The two companies are taking two different approaches to moderating how former plantations market themselves on the services. While the Knot Worldwide is policing certain language, Pinterest is taking things further by restricting some content altogether. 

The Knot Worldwide thinks language is the source of the issue.

“We want to make sure we’re serving all our couples and that they don’t feel in any way discriminated against,” chief marketing officer of the Knot Worldwide, which owns the Knot and WeddingWire, Dhanusha Sivajee told BuzzFeed News.

Content that glorifies the history of former Southern slave plantations, which are quite often used as wedding venues, will be prohibited. The way these regulations will be enforced is by reviewing the language used to describe these historical locations of mass abuse and white supremacy. 

Plantations will still be allowed on the Knot and WeddingWire, but vendors cannot refer to them as “elegant” or “charming” because people were once forced into labor, banned from literacy, and beaten to name a few of the horrors that regularly occurred on such properties. 

The new language guidelines refer to all wedding venues because some former plantations have tried to move away from that legacy in name.

“You can imagine there could be former plantations that maybe have changed their names to manors or farms,” Sivajee said. 

Pinterest is taking a more hardline approach on plantation weddings. 

The content on Pinterest is user-generated and the platform is essentially used as a search engine to find inspiration. A company spokesperson told BuzzFeed that it is working with Google to de-index searches for plantation weddings. 

When users try to find plantation wedding content it will no longer turn up and if such content does appear, users will see an advisory that the content may violate the terms of use. Pinterest will not allow plantation weddings to be promoted through their advertisement service either. 

“Weddings should be a symbol of love and unity. Plantations represent none of those things,” a Pinterest spokesperson told BuzzFeed News. “We are working to limit the distribution of this content and accounts across our platform, and continue to not accept advertisements for them.”

A civil rights advocacy group, Color of Change, is largely responsible for these new policies. 

“The decision to glorify plantations as nostalgic sites of celebration is not an empowering one for the Black women and justice-minded people who use your site,” the organization wrote to the Knot. 

The Knot Worldwide says they are working closely with Color of Change to determine the best course of action with the new guidelines which will be rolled out in the coming weeks. 

“Plantations are physical reminders of one of the most horrific human rights abuses the world has ever seen,” the letter said. “The wedding industry routinely denies the violent conditions Black people faced under chattel slavery by promoting plantations as romantic places to marry.”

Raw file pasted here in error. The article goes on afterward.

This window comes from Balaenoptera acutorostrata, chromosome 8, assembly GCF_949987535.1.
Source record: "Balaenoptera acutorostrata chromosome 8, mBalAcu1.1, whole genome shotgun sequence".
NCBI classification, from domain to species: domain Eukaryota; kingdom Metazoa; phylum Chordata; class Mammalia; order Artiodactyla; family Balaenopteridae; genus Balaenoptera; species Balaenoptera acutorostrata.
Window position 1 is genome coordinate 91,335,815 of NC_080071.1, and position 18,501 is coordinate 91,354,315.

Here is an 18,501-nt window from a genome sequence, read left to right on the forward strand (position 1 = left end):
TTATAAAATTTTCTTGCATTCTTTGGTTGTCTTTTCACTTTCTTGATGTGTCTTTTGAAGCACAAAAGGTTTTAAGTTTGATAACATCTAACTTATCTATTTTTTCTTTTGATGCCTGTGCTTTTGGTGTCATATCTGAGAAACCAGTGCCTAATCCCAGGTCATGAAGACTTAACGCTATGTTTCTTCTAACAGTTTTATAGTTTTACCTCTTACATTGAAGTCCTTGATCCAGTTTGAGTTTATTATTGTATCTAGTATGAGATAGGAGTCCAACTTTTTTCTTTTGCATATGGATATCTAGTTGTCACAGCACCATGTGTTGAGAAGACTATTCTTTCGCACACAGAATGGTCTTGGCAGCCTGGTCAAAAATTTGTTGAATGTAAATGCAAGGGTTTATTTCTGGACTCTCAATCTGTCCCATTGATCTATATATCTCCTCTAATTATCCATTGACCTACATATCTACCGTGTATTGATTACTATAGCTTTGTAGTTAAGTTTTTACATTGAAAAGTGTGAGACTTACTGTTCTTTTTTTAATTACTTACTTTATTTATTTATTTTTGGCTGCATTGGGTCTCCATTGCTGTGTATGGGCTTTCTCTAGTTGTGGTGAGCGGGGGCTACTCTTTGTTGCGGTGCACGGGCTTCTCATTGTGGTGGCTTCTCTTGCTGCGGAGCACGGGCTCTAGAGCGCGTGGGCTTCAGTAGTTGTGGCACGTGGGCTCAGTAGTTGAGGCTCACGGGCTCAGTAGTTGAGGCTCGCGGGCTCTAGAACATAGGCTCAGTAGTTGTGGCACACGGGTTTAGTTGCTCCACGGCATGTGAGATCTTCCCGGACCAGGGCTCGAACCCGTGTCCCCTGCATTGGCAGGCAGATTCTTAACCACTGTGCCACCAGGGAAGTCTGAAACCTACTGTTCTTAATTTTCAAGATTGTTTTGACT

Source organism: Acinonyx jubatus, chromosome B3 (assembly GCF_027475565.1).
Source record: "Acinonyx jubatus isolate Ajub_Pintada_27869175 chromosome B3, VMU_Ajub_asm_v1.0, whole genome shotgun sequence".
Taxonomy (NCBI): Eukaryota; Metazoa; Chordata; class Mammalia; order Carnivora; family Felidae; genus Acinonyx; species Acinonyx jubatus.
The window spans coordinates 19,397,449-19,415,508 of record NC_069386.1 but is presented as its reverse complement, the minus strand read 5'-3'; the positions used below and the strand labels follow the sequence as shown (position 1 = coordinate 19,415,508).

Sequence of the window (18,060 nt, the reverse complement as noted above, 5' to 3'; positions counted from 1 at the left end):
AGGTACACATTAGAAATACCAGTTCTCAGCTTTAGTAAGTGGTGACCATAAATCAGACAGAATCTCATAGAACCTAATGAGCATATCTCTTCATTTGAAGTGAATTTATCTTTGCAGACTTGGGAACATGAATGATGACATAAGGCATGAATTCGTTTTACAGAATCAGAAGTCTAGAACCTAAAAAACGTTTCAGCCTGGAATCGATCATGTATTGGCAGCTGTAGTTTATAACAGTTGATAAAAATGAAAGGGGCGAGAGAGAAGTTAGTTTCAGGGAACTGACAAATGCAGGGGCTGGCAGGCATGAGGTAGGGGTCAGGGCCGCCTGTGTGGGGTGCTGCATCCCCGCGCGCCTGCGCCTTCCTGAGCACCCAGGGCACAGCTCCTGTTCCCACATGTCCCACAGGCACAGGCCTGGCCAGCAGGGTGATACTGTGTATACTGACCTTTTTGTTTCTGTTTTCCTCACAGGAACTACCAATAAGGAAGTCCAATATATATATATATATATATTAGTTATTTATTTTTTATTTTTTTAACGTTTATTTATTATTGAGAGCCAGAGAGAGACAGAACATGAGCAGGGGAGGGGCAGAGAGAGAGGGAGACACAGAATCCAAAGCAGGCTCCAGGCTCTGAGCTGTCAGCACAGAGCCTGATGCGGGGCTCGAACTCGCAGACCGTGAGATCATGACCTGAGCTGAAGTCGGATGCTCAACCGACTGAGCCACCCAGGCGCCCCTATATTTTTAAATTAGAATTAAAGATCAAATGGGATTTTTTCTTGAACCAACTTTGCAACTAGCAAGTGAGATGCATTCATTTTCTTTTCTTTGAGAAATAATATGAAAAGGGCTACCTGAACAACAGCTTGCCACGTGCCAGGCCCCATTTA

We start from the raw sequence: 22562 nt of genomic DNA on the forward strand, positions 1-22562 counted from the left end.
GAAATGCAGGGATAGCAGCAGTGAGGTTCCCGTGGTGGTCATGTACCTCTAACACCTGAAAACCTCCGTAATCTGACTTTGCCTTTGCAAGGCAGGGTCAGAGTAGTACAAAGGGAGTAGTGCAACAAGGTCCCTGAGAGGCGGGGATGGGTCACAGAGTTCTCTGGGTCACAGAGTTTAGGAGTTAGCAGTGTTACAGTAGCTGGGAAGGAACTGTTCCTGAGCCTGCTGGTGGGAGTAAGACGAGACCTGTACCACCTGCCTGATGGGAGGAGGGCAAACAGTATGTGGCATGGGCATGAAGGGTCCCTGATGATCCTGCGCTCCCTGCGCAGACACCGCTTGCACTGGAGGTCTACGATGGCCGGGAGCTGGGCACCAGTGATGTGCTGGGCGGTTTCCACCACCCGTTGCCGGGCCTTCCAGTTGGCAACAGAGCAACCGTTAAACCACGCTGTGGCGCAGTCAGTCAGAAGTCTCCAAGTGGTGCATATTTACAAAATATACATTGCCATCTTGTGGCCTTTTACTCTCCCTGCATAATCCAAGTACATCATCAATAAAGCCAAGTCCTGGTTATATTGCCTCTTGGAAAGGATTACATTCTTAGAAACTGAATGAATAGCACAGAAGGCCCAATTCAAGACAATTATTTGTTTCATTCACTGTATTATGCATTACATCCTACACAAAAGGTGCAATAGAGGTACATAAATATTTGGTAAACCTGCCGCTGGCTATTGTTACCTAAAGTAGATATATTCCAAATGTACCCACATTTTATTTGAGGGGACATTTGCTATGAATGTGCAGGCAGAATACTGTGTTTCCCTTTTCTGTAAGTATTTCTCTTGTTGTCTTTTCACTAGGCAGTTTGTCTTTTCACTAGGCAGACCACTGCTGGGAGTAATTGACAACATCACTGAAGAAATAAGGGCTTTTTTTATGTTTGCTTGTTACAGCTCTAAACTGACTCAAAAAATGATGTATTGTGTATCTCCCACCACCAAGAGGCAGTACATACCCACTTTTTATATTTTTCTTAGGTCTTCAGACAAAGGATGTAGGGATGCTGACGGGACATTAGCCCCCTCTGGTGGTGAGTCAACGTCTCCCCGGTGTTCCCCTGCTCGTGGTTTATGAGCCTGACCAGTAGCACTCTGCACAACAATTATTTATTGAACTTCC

Slave plantations were able to “rebrand” themselves as romantic venues.

Celebrities (and people who don’t care about slavery) like Blake Lively and Ryan Reynolds notoriously wed at Boone Hall Plantation in South Carolina. In 2018, the couple was called out of for their wedding again six years later. In Marie Claire’s coverage of the backlash, journalist Pippa Nerada wrote, “Boone Hall Plantation, South Carolina, is an (admittedly beautiful) house that was, like most of its kind, built by slaves.” 

Plantations weren’t merely built by slaves, they were where those slaves were tortured and raped, but it appears even reporters must insert that such locations are “admittedly beautiful.” 

Arisa Hatch, VP of Color of Change, says the organization is trying to uncover, “all the different ways that the wedding industry is disrespecting black folks by romanticizing … forced labor camps that brutalized millions of slaves.”

These attitudes that celebrate the Antebellum era come in the wake of tourists complaining that plantation tours, which allow visitors to view plantations for historical purposes, focus too much on slavery or don’t portray white people nicely enough

Margaret Biser, who worked as a plantation tour guide wrote in Vox that people would ask if slaves got paid, try to shut down conversations about slavery, tried to get her to admit that slavery wasn’t that bad, tried to assert that slaveowners housed slaves out of benevolence, and asked if slaves were loyal to their masters.

“All the misconceptions discussed here serve to prop up one overarching and incorrect belief: that slavery wasn’t really all that bad,” Biser wrote. “And if even slavery was supposedly benign, then how bad can the struggles faced by modern-day people of color really be?”